Felipe Nasr – Like his team mate he missed some running in first practice due to technical trouble, but there was no explanation for why he ended up a second off Ericsson in qualifying. In the race he was tipped into a spin at the start but having finished the first lap six seconds behind his team mate he lost over half a minute by the chequered flag.
Fernando Alonso – Said he might be better off if he missed a place in Q3 and started 11th with a free tyre choice. However thanks to a tow from his team mate he did get a place in the top ten. He couldn’t produce the same in the race, but after a radio request for a late pit “stop” he at least entertained himself by passing Kvyat.
Jenson Button – Power unit problems in qualifying left him without the latest hardware in the race. His old unit then packed up, making this a wasted weekend.
Pascal Wehrlein – Both Manor drivers had some familiarisation to do in their first event at Montreal. But Wehrlein looked least in need of it, particularly after a brilliant first run in Q1 which put him in contention for a Q2 place, which he eventually missed by just 0.15s. He held onto his place at the start but floor damage compromised his car’s performance and he lost a place to Ericsson. However he beat the delayed Nasr to the flag.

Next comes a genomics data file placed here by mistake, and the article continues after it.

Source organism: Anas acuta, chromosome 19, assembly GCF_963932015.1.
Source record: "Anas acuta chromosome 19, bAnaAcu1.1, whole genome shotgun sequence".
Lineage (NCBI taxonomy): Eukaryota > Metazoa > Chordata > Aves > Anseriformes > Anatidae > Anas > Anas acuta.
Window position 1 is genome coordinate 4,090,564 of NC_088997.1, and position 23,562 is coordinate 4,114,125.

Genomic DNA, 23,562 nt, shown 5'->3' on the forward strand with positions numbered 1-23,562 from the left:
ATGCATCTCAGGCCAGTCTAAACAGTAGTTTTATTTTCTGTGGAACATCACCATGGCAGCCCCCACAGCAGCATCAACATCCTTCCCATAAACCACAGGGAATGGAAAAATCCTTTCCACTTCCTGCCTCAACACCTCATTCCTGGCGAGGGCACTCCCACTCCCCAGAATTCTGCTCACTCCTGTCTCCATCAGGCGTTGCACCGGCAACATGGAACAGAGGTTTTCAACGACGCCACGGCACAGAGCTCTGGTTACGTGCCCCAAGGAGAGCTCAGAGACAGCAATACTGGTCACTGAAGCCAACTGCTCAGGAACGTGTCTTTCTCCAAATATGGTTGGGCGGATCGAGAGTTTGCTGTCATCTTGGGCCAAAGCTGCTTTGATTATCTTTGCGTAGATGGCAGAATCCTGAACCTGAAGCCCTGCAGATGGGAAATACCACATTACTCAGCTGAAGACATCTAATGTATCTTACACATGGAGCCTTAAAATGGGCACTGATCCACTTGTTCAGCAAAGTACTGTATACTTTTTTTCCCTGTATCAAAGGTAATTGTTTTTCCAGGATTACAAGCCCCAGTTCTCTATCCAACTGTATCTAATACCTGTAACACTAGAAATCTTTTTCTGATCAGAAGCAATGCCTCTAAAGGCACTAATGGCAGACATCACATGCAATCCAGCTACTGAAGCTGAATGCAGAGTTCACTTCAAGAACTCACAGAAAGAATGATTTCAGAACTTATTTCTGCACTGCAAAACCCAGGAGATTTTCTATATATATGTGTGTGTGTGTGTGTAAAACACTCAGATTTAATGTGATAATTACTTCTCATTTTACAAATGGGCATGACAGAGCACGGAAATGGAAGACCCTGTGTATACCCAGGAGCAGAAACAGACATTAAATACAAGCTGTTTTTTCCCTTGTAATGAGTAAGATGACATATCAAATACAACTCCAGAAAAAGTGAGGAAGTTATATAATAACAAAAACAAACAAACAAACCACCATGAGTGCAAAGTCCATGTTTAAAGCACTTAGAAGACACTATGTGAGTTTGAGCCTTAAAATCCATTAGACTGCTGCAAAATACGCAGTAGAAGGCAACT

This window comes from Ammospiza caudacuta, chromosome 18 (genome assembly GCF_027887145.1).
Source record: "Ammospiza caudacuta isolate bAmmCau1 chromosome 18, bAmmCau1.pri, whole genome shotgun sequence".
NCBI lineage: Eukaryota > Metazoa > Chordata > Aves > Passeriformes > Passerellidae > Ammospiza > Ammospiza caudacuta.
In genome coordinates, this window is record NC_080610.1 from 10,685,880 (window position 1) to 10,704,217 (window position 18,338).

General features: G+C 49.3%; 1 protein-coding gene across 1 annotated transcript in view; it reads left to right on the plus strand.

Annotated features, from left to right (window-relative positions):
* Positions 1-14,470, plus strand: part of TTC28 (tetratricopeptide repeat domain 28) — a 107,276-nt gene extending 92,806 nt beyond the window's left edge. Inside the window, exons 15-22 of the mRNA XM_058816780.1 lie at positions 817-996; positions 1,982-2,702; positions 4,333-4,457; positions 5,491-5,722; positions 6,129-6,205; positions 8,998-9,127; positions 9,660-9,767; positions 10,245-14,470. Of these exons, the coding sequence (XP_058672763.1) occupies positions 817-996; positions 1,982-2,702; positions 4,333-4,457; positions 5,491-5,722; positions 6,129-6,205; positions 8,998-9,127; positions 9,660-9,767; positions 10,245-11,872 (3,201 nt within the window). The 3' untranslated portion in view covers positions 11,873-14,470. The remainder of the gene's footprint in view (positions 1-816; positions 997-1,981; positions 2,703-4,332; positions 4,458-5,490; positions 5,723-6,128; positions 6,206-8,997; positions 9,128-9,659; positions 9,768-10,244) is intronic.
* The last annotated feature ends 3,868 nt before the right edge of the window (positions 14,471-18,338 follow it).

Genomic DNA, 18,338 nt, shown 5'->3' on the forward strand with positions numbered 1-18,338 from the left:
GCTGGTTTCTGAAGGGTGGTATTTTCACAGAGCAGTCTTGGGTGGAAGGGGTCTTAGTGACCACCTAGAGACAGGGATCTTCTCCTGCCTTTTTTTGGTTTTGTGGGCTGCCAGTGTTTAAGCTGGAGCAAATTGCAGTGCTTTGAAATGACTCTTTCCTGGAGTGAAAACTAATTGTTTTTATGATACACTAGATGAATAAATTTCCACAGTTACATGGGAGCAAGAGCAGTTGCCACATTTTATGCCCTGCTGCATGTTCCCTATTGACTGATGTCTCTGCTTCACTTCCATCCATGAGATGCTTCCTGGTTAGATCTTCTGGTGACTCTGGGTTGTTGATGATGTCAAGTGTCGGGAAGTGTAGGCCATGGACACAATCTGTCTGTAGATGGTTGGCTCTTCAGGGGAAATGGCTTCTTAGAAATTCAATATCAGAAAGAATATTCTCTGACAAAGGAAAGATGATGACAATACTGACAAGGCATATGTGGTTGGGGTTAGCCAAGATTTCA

Rio Haryanto – Much more ragged than his team mate during qualifying and eventually crashed at turn four. In the race he finished almost three-quarters of a minute behind but a slow pit stop and endless blue flags explained part of the deficit.
Romain Grosjean – Continues to be puzzled by the problems Haas are having with their tyres and lined up behind his team mate for the second race running. He went off at one point during the race and suffered another broken front wing on his way to 14th.
Esteban Gutierrez – Did a solid job in qualifying to take 13th on the grid which was where he finished after an uneventful race.